There was a recent article in the news I have been meaning to write about. Microsoft announced they have hired a new leader for Microsoft services:
Professional services veteran Brad Callahan has been appointed vice president of Microsoft Services, North America. In his new role, Callahan will oversee the Microsoft Services strategy in the United States and Canada.
Callahan will lead a team of more than 3300 professionals who assist customers with the implementation and utilization of Microsoft technologies through IT architecture and planning, adoption and deployment, and enterprise and consumer support.
For product companies that are becoming more focused on professional services, this type of announcement is common. For example, Software AG just brought in a McKinsey alum to head up professional services:
Sat. September 06, 2008; Posted: 01:29 AM
Software AG, a provider of business infrastructure software, has appointed Holger Friedrich to the Management Board with responsibility for global professional services.
Friedrich brings 15 years of leadership experience from within the professional services industry and will join the company as of October 1. Previously, Friedrich served with McKinsey & Company, SAP AG and SPM Technologies GmbH.
“This is a significant appointment in light of the trends within the business process management and service-oriented architecture markets,” said Software AG CEO Karl-Heinz Streibich. “Customers increasingly require high-level consultancy services within strategic SOA and BPM projects. We already have an industry leading product portfolio. By strengthening our complimentary consulting and professional services, we can increase the value of this product offering to our customers.”
In fact, even software as a service providers are not immune to the lure of hiring executives from consulting firms. Three years ago, salesforce.com brought in an Accenture executive:
September 22, 2005
Salesforce.com, which provides on-demand customer relationship management (CRM) (but you knew that, unless you’ve been living in a closet), today announced that John Freeland, managing director in charge of CRM at Accenture, will join the company’s senior management team as President, Worldwide Operations.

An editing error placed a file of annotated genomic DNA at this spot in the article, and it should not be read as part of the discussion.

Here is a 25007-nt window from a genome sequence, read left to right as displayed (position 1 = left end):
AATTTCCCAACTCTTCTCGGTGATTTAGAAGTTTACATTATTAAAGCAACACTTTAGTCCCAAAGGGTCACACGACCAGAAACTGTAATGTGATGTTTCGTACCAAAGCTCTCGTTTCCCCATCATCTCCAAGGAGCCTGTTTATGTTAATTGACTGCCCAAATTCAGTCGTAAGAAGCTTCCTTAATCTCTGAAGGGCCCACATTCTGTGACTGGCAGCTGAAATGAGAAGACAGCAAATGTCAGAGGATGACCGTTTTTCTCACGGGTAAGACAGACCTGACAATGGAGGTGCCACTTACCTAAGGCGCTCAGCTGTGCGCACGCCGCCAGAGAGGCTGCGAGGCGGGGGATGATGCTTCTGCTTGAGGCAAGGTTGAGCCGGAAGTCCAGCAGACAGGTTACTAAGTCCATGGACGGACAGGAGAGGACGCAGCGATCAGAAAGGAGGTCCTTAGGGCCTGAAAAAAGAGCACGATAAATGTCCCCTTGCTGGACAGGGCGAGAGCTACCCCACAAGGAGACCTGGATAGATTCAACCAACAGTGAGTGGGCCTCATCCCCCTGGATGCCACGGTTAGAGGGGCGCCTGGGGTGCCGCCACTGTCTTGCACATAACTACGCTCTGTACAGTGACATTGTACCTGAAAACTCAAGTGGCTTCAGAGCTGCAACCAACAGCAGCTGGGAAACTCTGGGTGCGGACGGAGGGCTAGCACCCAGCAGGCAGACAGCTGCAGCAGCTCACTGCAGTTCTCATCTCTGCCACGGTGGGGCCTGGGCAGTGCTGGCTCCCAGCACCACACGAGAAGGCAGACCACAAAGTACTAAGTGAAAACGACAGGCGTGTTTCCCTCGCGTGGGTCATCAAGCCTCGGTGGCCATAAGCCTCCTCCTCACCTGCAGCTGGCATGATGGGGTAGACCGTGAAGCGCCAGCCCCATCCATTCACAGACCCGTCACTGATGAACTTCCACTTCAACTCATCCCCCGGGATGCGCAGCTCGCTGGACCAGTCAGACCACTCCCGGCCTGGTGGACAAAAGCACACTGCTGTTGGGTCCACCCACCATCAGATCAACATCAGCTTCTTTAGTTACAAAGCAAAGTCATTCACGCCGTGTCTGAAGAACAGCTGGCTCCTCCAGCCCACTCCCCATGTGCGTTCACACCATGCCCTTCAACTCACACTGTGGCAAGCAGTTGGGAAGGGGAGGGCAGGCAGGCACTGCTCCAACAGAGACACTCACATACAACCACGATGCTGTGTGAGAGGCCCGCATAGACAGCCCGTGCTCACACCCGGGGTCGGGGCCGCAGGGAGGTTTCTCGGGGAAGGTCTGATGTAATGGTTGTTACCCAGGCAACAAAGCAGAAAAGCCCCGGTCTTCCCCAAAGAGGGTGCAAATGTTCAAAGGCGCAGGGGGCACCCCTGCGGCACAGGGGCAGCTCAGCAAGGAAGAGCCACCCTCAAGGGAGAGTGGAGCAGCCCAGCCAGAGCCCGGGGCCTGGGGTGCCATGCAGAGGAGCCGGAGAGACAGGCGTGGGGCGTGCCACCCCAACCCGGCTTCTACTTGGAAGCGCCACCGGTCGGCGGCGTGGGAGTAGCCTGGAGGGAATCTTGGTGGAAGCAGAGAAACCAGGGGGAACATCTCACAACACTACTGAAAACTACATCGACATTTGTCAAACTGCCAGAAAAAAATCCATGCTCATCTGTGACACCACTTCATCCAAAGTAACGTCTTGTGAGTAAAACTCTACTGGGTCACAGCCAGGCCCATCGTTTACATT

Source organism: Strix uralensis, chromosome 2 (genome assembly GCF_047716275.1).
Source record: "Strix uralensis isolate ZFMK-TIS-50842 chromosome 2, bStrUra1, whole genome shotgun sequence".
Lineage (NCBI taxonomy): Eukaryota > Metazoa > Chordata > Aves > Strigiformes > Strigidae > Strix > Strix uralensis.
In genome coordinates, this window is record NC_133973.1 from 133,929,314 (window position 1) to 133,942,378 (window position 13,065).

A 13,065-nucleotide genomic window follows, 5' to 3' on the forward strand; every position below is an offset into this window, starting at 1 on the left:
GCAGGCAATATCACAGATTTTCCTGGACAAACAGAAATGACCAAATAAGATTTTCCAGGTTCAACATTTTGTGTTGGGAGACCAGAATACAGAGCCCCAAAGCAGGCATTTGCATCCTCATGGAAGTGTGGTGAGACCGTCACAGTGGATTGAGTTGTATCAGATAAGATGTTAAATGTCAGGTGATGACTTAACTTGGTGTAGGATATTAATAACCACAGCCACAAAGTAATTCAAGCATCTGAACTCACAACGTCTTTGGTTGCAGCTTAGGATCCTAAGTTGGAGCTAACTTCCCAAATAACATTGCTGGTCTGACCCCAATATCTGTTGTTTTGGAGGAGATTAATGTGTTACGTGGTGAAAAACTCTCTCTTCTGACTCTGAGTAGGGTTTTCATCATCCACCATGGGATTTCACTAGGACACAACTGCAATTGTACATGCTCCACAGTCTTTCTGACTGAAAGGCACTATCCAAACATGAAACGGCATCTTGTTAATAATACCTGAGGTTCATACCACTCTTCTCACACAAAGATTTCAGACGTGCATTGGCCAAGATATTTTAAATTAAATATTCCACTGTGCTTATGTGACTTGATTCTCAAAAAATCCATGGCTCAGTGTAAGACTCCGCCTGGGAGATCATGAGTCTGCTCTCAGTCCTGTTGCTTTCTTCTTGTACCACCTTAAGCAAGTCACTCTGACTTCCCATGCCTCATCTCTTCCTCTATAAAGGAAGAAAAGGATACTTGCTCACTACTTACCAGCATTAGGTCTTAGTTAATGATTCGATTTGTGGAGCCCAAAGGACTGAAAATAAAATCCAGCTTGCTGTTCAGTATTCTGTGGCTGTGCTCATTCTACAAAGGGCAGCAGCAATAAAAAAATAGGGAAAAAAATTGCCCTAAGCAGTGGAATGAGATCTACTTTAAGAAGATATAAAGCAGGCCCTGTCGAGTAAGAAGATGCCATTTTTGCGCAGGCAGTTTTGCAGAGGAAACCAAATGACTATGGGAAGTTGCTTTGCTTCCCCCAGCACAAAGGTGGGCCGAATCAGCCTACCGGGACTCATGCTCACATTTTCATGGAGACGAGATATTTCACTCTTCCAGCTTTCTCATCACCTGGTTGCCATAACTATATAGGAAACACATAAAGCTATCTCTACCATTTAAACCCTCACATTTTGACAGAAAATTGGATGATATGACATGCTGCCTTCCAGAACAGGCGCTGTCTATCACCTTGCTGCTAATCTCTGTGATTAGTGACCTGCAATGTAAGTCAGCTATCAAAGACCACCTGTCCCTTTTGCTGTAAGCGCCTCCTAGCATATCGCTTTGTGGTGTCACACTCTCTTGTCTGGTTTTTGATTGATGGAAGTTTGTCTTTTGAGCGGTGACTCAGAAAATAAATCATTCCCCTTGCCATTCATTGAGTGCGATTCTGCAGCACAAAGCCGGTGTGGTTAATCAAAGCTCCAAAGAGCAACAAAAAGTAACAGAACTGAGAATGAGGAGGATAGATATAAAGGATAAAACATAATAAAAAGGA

“We are thrilled to have John Freeland join our management team,” said Marc Benioff, chairman and CEO of salesforce.com. “The CRM landscape is going through seismic changes, and John’s unparalleled depth of experience will be a critical asset to our customers, partners, employees, and shareholders.”
However, exactly two years later, Freeland had left salesforce for IRI. And this brings me to the point of today’s entry. Service leadership within a product company is not the same as leading an independent service organization.
Two years ago, I published an article titled Profiles in PS Leadership. In the article, I argued that when product companies hire executives from pure service firms, they expect the following benefits:
The service executive will aggressively run professional services as a business.
The service executive will have a very good understanding the financial business model services should operate under.
The service executive will successfully enable the sales force to sell services.
The service executive will understand how to scale delivery capabilities.
Yes, the external candidate may have to adjust to selling services as part of a larger portfolio, but clearly the strengths of this type of candidate outweigh the potential weaknesses.
Unfortunately, the case for the external candidate is not really this clear—as the salesforce.com example emphasizes. In reality, the following challenges face the external candidate when they are asked, for the first time in their career, to run embedded services:
Service Business Model: The financial business model for embedded services is dramatically different than for independent service organizations. TPSA documents this delta through our benchmarking program.
Sales Channel: A majority of product sales representatives will not successfully sell services. Furthermore product account representatives may actually be hostile to opening accounts for service opportunities.
Resourcing: The ability to hire service delivery staff may be inhibited by the product company’s desire to keep FTE headcount at a minimum.
Charter: The inability of the executive management team to agree upon the charter for the service organization may set the new service executive up for ultimate failure.
Synergies: Product company executives may care about improving service profitability, but they really care about maximizing the amount of money a customer spends on both products and services. The service executives must have a framework for defining and tracking this product and service synergy.
The process of understanding the true strengths of a pure service executive within a product company is captured in the image for today’s entry. The graph documents the five elements that must be managed by an embedded services executive, how outside service executives are perceived as they take on the embedded role, and the reality of a strength gap.
I opened this entry with a press release concerning Microsoft’s selection of a new service executive. Perhaps the key piece of information is not that this service executive came from Capgemini, but that they had previous experience within a product company:
Callahan joins Microsoft from Lawson Software, where he served as executive vice president of Professional Services. During his tenure at Lawson, he was responsible for developing a comprehensive services strategy focused on increasing client satisfaction.
Tags: service leadership